Strangely enough, I haven't seen either band play live since. I'll have to do something about that: 10 years is far too long.

"Bands, those funny little plans, that never work quite right." Holes by Mercury Rev.

Soundtrack: Deserter's Songs, The Soft Bulletin, The Rev and The Lips.

Jack Kirby

Happy Birthday to the late, great King Of Comics, Jack Kirby ( 1917 - 1994 ).

Wednesday 26 August 2009

Willow Man

Willow Man, Serena de la Hey's 40-feet tall sculpture, which is a familiar sight to travellers on the M5 motorway through Somerset. We passed him today on a daytrip to Torquay and Paignton.
According to the artist's website, Willow Man is "the largest willow figure in the UK, and possibly the world." It was made out of 30 bundles of 7/8 feet willow, woven around a 3 tonne steel skeletal frame. This is the second Willow Man on the site, the original having been destroyed by fire in 2001.

Monday 24 August 2009

Philippe Caza

Just a few examples of the beautiful, dreamlike artwork of the French illustrator, Caza.
Equally at home in volcanic colour or his Virgil Finlay-esque stippling technique...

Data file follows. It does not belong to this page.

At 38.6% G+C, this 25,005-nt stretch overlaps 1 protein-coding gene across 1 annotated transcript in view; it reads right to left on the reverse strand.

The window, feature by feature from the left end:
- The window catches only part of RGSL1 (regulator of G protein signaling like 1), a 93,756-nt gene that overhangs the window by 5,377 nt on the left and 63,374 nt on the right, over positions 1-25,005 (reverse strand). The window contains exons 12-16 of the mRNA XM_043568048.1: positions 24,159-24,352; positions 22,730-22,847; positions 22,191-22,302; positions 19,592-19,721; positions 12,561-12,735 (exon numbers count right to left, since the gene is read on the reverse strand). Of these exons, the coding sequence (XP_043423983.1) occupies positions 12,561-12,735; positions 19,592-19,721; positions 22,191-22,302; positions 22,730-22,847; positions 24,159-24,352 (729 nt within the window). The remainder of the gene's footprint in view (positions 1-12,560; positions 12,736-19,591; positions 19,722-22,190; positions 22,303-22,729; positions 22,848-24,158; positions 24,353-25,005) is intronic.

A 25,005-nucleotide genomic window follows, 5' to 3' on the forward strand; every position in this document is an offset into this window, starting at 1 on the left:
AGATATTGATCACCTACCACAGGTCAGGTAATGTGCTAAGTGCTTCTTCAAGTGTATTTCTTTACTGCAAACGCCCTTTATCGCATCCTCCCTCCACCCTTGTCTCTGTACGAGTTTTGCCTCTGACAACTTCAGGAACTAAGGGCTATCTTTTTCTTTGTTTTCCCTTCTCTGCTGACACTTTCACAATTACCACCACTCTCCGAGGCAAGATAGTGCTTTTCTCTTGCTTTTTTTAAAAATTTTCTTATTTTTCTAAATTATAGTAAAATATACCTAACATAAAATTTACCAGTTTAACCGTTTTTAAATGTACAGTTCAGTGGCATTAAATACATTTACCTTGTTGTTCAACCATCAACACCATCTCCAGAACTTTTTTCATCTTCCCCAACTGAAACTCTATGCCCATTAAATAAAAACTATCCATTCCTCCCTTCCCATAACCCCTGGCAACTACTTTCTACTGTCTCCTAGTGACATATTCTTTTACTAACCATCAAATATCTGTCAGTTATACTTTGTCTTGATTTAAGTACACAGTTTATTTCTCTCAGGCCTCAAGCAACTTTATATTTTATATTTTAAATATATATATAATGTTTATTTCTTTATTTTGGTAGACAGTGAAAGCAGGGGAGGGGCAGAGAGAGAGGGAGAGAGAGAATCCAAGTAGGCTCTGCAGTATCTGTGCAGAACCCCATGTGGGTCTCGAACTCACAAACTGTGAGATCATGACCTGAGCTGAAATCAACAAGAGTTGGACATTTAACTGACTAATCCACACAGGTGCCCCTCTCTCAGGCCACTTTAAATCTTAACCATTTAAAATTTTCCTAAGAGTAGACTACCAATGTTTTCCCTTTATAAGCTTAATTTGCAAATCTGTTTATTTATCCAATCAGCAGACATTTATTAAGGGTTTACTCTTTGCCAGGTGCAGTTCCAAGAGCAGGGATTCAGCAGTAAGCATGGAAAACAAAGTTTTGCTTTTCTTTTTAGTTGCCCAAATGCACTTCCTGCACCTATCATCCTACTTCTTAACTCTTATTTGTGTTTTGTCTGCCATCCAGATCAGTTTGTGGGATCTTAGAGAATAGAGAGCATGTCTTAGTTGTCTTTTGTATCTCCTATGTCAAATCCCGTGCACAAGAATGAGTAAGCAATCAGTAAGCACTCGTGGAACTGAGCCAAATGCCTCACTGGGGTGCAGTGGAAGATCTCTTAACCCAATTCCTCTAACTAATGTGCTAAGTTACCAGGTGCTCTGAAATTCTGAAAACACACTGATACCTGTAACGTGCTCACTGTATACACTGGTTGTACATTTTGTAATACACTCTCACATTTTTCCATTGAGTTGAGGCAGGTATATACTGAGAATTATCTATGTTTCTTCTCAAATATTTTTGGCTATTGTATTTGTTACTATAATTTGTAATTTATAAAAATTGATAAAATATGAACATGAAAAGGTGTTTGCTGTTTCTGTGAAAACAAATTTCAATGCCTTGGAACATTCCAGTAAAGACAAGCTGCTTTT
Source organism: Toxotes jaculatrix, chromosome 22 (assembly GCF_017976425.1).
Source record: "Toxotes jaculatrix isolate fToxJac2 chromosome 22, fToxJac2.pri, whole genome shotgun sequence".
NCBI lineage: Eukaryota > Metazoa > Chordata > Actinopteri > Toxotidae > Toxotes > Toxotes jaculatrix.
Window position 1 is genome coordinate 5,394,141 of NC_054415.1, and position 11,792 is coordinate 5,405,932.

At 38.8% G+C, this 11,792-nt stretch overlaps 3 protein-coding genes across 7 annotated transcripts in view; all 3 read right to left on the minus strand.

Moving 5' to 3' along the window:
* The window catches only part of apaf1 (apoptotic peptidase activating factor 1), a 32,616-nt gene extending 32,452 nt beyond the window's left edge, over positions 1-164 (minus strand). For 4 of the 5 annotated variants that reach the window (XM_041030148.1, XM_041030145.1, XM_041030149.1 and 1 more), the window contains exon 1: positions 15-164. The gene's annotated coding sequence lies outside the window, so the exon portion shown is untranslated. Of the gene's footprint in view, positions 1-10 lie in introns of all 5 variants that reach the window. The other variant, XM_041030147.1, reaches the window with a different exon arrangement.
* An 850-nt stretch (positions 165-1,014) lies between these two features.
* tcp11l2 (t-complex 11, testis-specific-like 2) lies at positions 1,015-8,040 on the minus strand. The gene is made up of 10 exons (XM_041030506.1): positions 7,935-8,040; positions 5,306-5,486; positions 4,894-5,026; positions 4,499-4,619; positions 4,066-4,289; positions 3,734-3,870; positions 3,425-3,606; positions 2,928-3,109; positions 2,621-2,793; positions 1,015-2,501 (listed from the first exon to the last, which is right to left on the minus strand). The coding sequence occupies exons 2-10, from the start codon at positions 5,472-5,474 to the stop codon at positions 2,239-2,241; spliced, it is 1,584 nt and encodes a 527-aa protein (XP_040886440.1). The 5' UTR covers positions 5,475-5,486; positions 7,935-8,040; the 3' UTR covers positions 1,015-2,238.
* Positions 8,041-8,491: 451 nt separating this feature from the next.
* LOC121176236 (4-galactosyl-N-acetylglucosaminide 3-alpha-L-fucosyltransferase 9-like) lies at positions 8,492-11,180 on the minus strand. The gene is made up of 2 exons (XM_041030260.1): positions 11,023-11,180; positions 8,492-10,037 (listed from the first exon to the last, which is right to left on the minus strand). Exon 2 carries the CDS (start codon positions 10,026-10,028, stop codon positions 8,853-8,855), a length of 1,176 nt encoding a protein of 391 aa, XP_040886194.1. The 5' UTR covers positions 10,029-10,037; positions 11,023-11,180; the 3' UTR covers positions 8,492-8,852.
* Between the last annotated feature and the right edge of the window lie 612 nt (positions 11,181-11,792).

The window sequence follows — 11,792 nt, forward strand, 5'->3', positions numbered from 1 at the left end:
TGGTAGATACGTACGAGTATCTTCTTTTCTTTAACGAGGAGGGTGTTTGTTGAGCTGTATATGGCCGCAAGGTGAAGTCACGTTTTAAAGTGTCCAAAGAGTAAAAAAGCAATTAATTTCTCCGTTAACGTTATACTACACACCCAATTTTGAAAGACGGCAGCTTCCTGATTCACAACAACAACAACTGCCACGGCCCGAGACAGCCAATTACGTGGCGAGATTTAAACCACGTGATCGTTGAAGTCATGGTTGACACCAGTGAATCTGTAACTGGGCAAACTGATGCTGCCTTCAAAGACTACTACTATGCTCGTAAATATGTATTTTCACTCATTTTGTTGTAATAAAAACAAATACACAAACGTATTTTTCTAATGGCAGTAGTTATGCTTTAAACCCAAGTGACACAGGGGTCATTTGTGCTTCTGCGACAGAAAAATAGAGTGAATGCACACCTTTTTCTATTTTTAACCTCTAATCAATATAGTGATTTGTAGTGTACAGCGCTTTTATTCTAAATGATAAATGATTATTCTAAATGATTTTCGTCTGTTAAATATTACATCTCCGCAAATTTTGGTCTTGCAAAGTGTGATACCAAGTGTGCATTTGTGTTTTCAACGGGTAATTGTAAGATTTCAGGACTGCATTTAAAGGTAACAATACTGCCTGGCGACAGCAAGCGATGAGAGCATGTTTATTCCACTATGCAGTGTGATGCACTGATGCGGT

Caza, along with Moebius, Druillet, Bilal, Manara and Crepax, rocked Metal Hurlant/Heavy Metal in the 1970s and '80s, and gave us a taste of the exotic, often erotic world of Euro-comix.

Saturday 22 August 2009

Silence in the library...

Hi to new Follower, Booksteve, curator of an amazing pop culture collection. Check out his blog, Booksteve's Library, for movies, TV, comics..... you know - the good stuff.

Avatar trailer

The first trailer for James Cameron's much-hyped Avatar has finally arrived. Here are a few pics.

Whether this will be the revolution in film-making we've been promised remains to be seen. The CG images are certainly amazingly lifelike, but it does scream Computer Game!! from every pixel. Hopefully we'll get a decent story and characters to go with the visuals. Fingers crossed...

Friday 21 August 2009

Favourite Gig Fridays: Faith No More

This is the start of what I hope to be a regular series of posts about some of the best gigs I've been to and the bands who've destroyed my eardrums and kicked my ass.